Sports-car companies creating SUVs is a phenomenon enthusiasts have watched with varying degrees of horror/excitement/acceptance ever since the first Porsche Cayenne debuted. With its DBX, Aston Martin arguably—and, well, surprisingly—has been the most successful in transferring the design language of its sports cars onto an SUV shape. The brand, however, also has come to realize that the waning days of internal combustion are no time to hold back when it comes to horsepower. So, whereas the standard DBX develops 542 horsepower from its AMG-supplied twin-turbo 4.0-liter V-8, the new DBX 707 model produces 697 horsepower—or 707 PS in the more flattering European measure.
The design of this high-test version, of course, has been tweaked, mostly for reasons of function. The 707’s grille opening is 27 percent larger to permit greater airflow for engine cooling. Flanking it are revised air intakes bisected by horizontal DRL lighting elements. There are several new aero bits: a carbon-fiber front splitter, revised skirts along the rocker panels, air deflectors ahead of the front and rear wheel openings, an air outlet cut into the rear quarter panels, an extended rear diffuser, and a longer rear spoiler. The mirror caps and side strakes can be done in carbon fiber or in black to match the window surrounds, hood vents, and roof rails. Fortunately, none of these addenda detract too much from the organic shape of the DBX—although we’re not particular fans of the rear air outlets and that protruding diffuser. Still, this is a long way from Mansory-style aftermarket overkill.
The uprated power output comes from the same 4.0-liter V-8 as the standard DBX. Of course, the engine isn’t exactly the same: There a new turbochargers, redesigned induction and exhaust systems, and a reprogrammed engine control unit to manage it all. The massaging was done at Aston Martin under head of powertrain engineering Ralph Illenberger, who, having come from AMG, knows this engine well. To cope with the extra output, the standard DBX’s nine-speed automatic transmission is replaced with an AMG-sourced version that features a wet clutch pack in place of a torque converter.
In addition to faster shift times, the new gearbox adds a Race Start launch-control function. It’s easy enough to access. In either Sport or Sport+ mode, depress the brake and accelerator simultaneously. The digital instrument display flashes a red Race Start message, and when the revs hit 4000 rpm, release the brake and enjoy being launched back into your seat. We mean that quite literally—our passenger was leaning forward balancing a smartphone atop the dash to capture the moment, and the accelerative force flung him rearward into his chair, resulting in a video clip of the headliner instead.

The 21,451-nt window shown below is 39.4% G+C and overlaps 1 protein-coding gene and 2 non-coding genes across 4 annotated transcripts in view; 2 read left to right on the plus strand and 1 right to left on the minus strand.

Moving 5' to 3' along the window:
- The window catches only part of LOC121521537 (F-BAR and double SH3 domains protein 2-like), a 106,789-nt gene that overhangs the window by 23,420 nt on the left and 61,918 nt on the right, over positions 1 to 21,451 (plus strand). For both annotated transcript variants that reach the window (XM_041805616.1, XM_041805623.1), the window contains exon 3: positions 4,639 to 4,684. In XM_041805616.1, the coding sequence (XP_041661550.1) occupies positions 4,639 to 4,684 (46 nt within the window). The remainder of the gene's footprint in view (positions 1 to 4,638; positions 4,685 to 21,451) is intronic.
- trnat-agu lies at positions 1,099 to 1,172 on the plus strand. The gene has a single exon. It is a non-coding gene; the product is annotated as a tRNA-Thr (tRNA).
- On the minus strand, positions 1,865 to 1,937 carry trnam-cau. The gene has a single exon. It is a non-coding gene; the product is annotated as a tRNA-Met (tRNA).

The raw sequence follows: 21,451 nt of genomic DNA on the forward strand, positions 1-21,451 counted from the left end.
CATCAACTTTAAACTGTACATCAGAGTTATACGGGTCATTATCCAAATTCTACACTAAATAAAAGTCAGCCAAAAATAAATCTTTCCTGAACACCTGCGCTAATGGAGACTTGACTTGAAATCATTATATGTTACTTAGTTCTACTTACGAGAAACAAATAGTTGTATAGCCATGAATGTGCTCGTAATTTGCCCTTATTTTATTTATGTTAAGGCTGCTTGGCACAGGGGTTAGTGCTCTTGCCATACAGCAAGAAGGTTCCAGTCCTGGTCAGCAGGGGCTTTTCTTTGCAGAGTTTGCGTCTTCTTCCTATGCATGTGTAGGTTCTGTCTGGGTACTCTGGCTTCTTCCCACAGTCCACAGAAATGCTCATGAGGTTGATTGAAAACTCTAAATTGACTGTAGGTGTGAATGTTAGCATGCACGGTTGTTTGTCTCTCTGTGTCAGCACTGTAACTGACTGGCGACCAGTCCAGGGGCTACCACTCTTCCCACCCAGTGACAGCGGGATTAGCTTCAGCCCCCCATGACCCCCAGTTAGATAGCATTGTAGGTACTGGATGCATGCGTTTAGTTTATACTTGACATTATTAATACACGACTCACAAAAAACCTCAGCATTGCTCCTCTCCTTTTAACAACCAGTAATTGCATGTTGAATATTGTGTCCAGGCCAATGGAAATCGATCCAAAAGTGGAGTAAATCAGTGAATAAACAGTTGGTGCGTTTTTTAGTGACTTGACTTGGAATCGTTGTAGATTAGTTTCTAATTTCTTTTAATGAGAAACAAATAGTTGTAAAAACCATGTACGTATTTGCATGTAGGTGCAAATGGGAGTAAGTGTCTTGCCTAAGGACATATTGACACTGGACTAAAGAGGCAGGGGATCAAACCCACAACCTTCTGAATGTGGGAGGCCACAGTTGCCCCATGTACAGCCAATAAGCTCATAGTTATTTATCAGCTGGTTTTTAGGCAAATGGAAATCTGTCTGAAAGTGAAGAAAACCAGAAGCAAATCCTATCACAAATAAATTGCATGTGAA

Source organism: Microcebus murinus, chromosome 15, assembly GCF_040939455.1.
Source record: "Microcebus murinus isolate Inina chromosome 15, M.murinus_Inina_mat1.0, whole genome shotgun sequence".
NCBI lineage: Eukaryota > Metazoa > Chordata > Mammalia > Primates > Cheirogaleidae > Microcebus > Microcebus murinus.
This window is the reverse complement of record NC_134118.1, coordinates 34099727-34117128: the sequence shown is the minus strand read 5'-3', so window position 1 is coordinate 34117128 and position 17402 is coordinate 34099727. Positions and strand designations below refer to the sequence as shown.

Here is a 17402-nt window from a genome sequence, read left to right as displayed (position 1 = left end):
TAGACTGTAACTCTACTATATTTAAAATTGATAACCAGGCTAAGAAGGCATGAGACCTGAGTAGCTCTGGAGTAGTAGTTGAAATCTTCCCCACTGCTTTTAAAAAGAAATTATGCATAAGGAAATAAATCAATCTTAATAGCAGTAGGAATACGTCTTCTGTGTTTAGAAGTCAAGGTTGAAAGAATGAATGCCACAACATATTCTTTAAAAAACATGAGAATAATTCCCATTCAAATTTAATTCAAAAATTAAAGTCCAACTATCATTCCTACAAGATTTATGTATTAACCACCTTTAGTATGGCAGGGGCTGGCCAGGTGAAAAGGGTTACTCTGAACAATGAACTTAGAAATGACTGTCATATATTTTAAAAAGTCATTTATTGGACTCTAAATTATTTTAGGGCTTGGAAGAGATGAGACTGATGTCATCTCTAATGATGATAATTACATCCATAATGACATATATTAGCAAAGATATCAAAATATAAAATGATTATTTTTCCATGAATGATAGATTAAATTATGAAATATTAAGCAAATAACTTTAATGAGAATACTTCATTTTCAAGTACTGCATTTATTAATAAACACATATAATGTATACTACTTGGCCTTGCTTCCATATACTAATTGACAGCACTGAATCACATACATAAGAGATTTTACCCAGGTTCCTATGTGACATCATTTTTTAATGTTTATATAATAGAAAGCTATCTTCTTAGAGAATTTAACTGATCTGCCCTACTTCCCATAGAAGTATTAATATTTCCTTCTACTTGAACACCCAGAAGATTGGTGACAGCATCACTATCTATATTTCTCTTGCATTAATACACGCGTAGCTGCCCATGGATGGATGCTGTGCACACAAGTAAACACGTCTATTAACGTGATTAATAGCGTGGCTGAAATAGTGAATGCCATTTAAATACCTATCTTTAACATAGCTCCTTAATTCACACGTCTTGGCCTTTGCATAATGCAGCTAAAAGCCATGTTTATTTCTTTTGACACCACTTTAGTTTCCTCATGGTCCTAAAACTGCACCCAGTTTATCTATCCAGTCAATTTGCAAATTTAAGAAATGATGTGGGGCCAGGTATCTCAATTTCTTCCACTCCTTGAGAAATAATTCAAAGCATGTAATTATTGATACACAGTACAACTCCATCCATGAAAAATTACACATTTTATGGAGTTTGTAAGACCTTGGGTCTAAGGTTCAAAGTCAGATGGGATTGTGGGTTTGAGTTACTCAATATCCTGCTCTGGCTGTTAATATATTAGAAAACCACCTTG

In our testing of the standard DBX, it vaulted to 60 mph in 3.9 seconds and dispatched the quarter-mile in 12.4 seconds at 114 mph. That doesn’t sound too shabby, until you learn that those numbers trail the Audi RS Q8, the Bentley Bentayga V-8, the Mercedes-AMG GLE63 S, and even the Maserati Levante Trofeo. Bragging rights count, and Aston says the more muscular DBX 707—which also benefits from a shorter 3.27:1 final-drive ratio—chops the benchmark 60-mph time to 3.1 seconds and can reach 100 mph in 7.4 seconds. Top speed is a claimed 193 mph.
In the real world—which for our drive was the island of Sardinia—the DBX 707 is simply insanely quick. You’re hard-pressed to find an opportunity to fully stretch its legs for more than a few seconds at a time. When you do, the accelerative thrust is so intense that even the fractional pause in power during the transmission’s extra-quick upshifts creates a head-bobbing moment as the DBX 707 rockets ahead.
The 707’s throaty soundtrack comes from an active exhaust system with quad outlets that’s different from both the standard and optional sport setups in the base car. No matter the drive mode, holding either of the shift paddles when pressing the ignition button triggers a vocal, throat-clearing startup bark. Even in the mellower GT setting, and slightly more so in either of the two Sport modes, there’s a spitting exhaust sound during upshifts, and the V-8 roars with a deep-voiced baritone as the revs climb. But this Aston’s soundtrack is still more reserved than the sharp crack of AMG’s most hardcore products or the theatrical pops favored by Jaguar.